Bandys High shares story to encourage support of the Children’s Advocacy

Lindsay Robins
Staff Writer

Kaylyn Taylor is an ordinary high school student with an extraordinary story.

Taylor, a Bandys High School student and cheerleader, is the 2019-2020 Miss North Carolina Grand Majestic. Providing for children that have experienced abuse and neglect, and children living in foster care, is her platform as pageant queen. Taylor is sponsoring a donation drive for the Children’s Advocacy and Protection Center (CAPC).

Choosing child advocacy comes as no surprise to those who know Taylor’s story. As a survivor of child abuse, the mission of the CAPC is close to Taylor’s heart. With her new platform, Taylor is able to share her story and the CAPC’s mission with the community in hopes to bring awareness and support for the center. Taylor recently spoke with Catawba Valley Landlords Association.

“What does it mean to be wanted,” Taylor asked the crowd. “I know the answer now, but I didn’t before. I was born on June 23 2002, a beautiful, innocent, brand new baby girl. But my life was different than most new babies. I was adopted which is something you hear a lot these days, people adopting children from different countries, foster care because their parents couldn’t take care of them, that’s normal. But what you’re about to hear is not normal. It’s brutal and it’s something you’re not going to want to hear, but you need to hear it. My life before adoption was painful. I wasn’t adopted because I lived in a third world country. I wasn’t willingly given up. I was abused and neglected so badly that even my first set of foster parents who were looking to adopt didn’t want me either. I was the least of my birth parents’ worries. I didn’t receive love or kindness. The only thing I got from them was pain. When I was adopted I had 11 broken ribs, bilateral in five different healing stages, had shaken baby syndrome, no immunizations, and a severe urinary tract infection. I had been through more pain than most people go through in a lifetime. My birth mother didn’t want to give me up. She appealed every court decision. My birth father left willingly. If I could say one thing to them I would say thank you. Yes, you heard that right. I would say thank you. Thank you for putting me through so much pain because from that situation I was chosen by the best parents anyone could ask for. They’re understanding, loving, and most importantly they actually care and would never hurt me. They love me and would do anything to keep me safe and happy. They’re there for me through everything. I have three siblings, my blood sister who went through the same thing as me, my brother who was also adopted, and my baby sister who is my parents only biological child. They also recently took in a boy who I consider my brother. Their hearts are made of gold. My dad works his life away to keep me and my siblings happy. My mom works and has never missed a sporting event or celebration for any of her children. They would do anything for us. My birth mother passed away my sophomore year and she never really crossed my mind until then. That’s when the questions started. Why? Why would they do this to me? Why would they have a child they didn’t want? I know it was all in God’s plan because I couldn’t ask for a better life but that didn’t stop the questioning. The question I ask myself most is where would I be today? Where would I be today if I wasn’t abused and stayed with my birth parents? Where would I be today if different people adopted me? Where would I be today if I never shared my story? I’ll never have those answers but I’m okay with that because I’m here. I’m here sharing my story with the world. I’m here with an amazing family. I’m here on earth living an amazing life. I feel like a normal kid. I love sports and pageants. I’m smart and I’m looking at colleges. Look around you. Could you pick the people out of this room who were adopted, the ones who were abused? You probably wouldn’t have known I was until I told you. So before you judge someone, think about the things they could’ve been through. Wanted to me means to be cared for, to be loved. It’s hard to explain but I’M WANTED, and I know I am. I don’t share this story to scare you, or to make you feel bad for me. I share my story because I know there’s someone out there who doesn’t feel wanted and I want them to know that no matter how bad their situation is...they are wanted and they can make it out. Just like me.”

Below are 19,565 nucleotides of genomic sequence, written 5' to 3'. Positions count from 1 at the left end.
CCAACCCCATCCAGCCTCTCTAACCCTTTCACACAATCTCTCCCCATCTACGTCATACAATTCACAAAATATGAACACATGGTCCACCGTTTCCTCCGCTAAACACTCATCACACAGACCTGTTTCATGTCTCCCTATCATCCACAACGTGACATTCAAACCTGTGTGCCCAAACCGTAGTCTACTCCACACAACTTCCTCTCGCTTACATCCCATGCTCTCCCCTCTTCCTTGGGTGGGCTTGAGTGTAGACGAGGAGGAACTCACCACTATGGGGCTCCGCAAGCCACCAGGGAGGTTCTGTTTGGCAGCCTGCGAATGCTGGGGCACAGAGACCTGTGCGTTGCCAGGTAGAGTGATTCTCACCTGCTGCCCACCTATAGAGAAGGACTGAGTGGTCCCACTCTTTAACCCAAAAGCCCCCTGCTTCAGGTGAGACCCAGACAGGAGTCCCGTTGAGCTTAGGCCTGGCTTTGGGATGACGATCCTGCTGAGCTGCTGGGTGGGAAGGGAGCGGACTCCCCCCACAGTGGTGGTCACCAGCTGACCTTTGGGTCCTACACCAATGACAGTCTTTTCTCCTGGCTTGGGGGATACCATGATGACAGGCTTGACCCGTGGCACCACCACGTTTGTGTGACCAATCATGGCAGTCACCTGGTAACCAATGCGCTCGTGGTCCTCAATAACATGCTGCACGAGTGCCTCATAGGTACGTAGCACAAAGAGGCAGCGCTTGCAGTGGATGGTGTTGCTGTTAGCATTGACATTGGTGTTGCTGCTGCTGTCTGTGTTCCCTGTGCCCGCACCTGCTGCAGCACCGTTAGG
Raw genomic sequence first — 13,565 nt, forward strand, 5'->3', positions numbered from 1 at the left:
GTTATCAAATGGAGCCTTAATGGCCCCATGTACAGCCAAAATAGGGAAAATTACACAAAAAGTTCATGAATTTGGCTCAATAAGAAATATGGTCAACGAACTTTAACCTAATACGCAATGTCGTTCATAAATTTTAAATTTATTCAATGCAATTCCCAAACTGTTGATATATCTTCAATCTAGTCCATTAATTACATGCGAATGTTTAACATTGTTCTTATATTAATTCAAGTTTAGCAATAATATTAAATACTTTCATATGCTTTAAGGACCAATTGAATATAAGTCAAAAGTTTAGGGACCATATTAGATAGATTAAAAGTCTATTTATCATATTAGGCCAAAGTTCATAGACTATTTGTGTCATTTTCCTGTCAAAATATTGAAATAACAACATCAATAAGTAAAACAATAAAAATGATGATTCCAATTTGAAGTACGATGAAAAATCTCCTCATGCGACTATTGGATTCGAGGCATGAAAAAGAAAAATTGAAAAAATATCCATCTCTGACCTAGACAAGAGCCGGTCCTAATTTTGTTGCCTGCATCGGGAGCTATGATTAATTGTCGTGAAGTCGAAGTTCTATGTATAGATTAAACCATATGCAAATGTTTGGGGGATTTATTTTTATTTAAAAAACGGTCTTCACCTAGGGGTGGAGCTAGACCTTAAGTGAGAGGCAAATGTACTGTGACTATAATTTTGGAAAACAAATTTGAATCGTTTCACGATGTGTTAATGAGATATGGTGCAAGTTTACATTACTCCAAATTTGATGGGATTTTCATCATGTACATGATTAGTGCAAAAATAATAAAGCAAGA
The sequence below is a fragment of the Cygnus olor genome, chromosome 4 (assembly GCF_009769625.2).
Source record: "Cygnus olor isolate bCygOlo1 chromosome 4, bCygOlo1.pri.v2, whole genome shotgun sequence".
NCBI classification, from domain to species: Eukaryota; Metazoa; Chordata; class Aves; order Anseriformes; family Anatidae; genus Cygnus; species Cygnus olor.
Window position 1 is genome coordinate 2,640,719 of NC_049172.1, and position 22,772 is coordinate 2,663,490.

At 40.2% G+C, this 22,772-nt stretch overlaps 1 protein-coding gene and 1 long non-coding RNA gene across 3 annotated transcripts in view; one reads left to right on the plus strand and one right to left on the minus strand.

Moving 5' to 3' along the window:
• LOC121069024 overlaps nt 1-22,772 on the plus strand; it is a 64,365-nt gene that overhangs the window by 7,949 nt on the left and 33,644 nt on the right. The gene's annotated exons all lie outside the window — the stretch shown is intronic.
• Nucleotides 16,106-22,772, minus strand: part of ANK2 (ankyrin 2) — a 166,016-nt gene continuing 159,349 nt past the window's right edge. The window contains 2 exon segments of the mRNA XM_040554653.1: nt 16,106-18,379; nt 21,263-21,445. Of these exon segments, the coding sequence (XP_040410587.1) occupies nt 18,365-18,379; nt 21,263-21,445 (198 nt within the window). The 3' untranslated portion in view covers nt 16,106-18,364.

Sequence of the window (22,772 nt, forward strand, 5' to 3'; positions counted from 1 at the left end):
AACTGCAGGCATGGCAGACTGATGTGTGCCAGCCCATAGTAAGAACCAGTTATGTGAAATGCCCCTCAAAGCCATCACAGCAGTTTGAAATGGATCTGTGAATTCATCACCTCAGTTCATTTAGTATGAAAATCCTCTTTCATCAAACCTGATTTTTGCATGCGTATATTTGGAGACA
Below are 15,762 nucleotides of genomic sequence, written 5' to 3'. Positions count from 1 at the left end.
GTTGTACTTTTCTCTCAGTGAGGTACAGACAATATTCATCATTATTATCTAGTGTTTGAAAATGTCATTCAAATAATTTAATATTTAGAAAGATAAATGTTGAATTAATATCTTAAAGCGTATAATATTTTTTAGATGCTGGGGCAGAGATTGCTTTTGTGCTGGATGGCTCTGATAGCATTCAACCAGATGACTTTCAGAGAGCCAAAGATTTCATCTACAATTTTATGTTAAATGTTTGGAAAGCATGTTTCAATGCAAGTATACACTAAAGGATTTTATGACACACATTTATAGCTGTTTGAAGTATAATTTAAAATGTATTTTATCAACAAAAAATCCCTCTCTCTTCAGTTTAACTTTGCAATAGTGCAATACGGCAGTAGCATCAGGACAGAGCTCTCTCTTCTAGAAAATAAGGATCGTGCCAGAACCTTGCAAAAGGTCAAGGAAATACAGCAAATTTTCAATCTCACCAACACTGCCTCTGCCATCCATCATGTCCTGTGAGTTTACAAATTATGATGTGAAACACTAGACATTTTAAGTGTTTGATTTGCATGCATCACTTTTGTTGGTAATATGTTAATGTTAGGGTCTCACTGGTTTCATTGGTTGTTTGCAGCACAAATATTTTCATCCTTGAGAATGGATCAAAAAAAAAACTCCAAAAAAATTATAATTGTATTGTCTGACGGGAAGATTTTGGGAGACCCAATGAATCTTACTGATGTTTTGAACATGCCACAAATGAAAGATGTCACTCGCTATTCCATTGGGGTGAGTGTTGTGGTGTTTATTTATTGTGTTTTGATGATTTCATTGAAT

Taylor’s story is similar to a lot of the children that cross CAPC’s doors. They provide invaluable resources for children in Catawba County that are experiencing abuse and neglect. For more information, visit